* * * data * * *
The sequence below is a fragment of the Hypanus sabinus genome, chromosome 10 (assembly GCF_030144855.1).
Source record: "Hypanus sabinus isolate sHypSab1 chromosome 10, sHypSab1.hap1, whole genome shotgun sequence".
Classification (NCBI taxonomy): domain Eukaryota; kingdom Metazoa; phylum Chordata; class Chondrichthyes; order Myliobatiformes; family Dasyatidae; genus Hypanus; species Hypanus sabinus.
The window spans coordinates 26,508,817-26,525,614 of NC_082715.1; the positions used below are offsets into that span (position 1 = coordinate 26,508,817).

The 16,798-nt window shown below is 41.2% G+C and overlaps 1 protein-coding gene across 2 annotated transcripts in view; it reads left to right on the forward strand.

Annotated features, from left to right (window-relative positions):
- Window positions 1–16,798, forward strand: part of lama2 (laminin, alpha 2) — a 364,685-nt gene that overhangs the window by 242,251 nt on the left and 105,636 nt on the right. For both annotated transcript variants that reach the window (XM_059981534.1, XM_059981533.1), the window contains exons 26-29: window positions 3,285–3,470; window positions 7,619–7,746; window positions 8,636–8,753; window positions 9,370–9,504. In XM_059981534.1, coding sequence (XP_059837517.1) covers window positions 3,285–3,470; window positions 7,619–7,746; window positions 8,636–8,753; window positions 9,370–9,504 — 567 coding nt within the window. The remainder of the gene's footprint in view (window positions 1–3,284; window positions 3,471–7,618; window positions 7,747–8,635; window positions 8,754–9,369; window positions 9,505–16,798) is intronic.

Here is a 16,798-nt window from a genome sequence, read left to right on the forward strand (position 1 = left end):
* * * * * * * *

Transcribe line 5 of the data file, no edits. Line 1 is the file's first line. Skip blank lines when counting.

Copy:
The 16,798-nt window shown below is 41.2% G+C and overlaps 1 protein-coding gene across 2 annotated transcripts in view; it reads left to right on the forward strand.